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The BBC's Peter Greste
"Most of the major opposition parties boycotted the vote"
 real 56k

Thursday, 30 November, 2000, 00:24 GMT
Aristide declared winner in Haiti
Aristide supporters celebrate
Aristide supporters celebrate in Port-au-Prince
Former Haitian President Jean-Bertrand Aristide is set for a comeback after being declared the winner of Sunday's presidential election.

The Electoral Council in Haiti announced that he had won with almost 92% of the vote.

Jean-Bertrand Aristide
Aristide becomes president for the second time
Mr Aristide's victory was virtually guaranteed as most of the opposition boycotted the election.

There are no figures for the final turnout in the election, but preliminary figures released by the electoral authority suggested about 60% of voters turned out.

The opposition disputes this, saying that fewer than 5% of voters took part.

The United States and the Organization of American States have expressed reservations about the election, saying that deficiencies from parliamentary voting earlier this year should have been addressed first.

Atmosphere of violence

Haiti has 4.8 million registered voters, but an alliance of 15 opposition parties boycotted the vote.

Violence marred the election
A spate of bomb attacks may have kept turnout low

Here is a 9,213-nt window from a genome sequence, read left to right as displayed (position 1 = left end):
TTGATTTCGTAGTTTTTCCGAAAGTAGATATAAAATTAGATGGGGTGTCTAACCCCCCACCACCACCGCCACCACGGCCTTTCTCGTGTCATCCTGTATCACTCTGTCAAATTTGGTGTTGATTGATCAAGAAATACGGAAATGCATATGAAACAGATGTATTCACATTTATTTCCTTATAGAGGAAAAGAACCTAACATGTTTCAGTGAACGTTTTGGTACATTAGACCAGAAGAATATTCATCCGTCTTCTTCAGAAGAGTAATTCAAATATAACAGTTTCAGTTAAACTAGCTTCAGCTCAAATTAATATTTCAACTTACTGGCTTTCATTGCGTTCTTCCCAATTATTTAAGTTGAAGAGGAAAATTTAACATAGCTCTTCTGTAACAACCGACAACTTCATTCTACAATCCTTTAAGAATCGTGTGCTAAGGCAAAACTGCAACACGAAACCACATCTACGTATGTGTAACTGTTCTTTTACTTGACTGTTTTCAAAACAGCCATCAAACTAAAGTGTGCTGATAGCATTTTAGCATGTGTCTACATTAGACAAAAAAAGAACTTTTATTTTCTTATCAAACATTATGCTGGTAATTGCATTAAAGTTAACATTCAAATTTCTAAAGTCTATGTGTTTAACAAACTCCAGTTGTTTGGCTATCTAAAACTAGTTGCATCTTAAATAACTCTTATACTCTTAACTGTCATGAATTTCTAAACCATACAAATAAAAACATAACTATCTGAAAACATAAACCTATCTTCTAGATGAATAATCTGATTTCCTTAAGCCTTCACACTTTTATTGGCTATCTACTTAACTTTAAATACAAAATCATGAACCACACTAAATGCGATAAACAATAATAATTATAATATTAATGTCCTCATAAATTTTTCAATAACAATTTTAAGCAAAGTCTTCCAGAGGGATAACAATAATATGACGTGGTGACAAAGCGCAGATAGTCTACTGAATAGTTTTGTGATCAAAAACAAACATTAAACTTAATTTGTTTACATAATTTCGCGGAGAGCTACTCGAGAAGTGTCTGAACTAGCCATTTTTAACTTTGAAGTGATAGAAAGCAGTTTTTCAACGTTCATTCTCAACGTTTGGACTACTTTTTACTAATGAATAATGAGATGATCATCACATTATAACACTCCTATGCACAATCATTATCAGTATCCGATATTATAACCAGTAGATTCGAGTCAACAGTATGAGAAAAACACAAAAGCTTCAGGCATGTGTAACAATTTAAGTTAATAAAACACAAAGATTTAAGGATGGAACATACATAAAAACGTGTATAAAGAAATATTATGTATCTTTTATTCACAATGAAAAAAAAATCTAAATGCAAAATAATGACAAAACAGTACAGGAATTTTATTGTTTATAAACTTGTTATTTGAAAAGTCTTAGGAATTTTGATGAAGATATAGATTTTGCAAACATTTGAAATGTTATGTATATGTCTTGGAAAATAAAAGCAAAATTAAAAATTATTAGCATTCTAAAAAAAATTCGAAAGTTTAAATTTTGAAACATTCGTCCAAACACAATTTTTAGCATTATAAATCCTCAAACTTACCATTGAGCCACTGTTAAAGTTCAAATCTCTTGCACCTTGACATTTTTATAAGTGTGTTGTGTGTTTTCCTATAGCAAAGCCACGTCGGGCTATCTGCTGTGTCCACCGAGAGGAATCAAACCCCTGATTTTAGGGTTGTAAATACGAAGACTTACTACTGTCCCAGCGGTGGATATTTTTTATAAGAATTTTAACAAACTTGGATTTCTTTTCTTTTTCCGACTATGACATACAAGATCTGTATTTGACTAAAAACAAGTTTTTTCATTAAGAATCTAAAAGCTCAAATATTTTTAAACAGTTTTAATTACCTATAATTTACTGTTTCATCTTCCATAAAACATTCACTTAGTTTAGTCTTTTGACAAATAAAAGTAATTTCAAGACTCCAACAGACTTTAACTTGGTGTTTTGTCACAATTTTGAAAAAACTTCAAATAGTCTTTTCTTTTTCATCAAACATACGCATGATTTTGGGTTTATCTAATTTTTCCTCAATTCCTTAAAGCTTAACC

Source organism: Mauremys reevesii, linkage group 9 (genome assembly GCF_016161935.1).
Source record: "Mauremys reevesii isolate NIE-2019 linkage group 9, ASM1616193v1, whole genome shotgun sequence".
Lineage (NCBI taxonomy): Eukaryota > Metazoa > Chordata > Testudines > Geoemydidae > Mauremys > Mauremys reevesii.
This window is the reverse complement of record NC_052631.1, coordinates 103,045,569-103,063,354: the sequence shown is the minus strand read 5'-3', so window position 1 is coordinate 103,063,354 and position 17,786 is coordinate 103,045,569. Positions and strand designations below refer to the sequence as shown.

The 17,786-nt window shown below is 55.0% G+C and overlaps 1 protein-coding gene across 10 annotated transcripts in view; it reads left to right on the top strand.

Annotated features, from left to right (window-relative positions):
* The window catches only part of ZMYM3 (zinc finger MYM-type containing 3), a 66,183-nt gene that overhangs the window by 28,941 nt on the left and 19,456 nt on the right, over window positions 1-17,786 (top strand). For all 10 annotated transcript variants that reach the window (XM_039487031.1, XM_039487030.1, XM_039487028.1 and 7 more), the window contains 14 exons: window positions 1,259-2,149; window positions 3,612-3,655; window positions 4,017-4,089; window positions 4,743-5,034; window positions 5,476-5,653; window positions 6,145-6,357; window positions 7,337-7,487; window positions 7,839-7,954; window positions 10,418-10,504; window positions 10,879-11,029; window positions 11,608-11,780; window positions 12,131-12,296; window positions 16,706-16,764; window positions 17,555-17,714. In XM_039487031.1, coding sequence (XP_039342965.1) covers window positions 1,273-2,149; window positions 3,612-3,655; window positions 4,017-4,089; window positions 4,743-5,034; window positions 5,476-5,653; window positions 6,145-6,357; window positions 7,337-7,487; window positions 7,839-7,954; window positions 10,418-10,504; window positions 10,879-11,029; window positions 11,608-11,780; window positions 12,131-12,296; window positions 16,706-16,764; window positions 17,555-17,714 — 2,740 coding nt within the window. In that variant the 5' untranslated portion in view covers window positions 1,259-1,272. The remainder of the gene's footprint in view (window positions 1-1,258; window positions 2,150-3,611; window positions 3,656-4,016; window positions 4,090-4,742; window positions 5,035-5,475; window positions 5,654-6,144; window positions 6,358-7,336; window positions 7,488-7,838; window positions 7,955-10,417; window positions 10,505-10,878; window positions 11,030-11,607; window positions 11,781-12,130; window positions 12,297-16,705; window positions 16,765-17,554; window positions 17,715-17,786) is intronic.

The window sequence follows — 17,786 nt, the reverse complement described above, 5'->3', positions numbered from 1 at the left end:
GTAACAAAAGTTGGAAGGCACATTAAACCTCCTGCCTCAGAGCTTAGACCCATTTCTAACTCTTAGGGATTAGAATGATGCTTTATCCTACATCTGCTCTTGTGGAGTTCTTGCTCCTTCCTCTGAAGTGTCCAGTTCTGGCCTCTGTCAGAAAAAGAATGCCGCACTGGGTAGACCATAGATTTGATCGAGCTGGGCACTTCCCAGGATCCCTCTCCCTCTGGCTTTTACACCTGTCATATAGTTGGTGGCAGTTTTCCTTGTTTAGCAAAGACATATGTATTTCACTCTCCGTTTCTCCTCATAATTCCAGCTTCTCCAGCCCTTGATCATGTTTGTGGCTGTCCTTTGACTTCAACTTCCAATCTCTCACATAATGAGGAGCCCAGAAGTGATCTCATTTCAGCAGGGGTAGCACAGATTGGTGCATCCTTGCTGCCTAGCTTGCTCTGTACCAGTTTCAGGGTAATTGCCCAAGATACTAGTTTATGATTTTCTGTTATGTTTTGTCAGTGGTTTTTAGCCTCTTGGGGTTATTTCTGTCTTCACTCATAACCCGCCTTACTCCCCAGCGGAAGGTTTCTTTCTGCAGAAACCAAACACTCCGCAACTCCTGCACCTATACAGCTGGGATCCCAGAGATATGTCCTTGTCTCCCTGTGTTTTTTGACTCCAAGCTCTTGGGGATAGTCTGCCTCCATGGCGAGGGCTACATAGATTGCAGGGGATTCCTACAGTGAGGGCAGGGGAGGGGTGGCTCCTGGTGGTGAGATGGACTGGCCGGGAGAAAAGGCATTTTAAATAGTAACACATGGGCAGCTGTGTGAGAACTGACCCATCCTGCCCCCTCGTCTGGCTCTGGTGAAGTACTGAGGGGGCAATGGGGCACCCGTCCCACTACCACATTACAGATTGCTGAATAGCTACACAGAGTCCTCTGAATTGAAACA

The build-up to the elections was marred by violence including at least 10 bomb explosions.

A 14-year-old boy was killed and 14 others injured in a series of bomb attacks that rocked the capital, Port-au-Prince.

Dozens of people were killed or wounded in previous weeks.

The opposition protested the disputed results of May's legislative elections which, according to international observers, were miscalculated in favour of Mr Aristide's party.

Three of seven presidential candidates withdrew from the race to protest at pre-election violence.

They also accused Haiti's electoral council of favouring Mr Aristide's ruling party.

Second time round

Mr Aristide, a former Roman Catholic priest, was president of Haiti from 1991 to 1996.

Mr Aristide is very popular among poor Haitians
He was elected president the first time with a huge majority, similar to Wednesday's result.

His rule came to an abrupt end just seven months later when a military coup forced him from power.

A US-led invasion restored him to power three years later until 1996 when Rene Preval assumed presidency.

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See also:

28 Nov 00 | Americas
Profile: Jean-Bertrand Aristide
28 Nov 00 | Americas
Doubts surface over Haiti election
28 Nov 00 | Americas
Aristide supporters celebrate
19 Oct 00 | Americas
Haiti government foils 'coup plot'
14 Jul 00 | Americas
Aid threat to Haiti
09 Jun 00 | From Our Own Correspondent
Haitians yearn for stability
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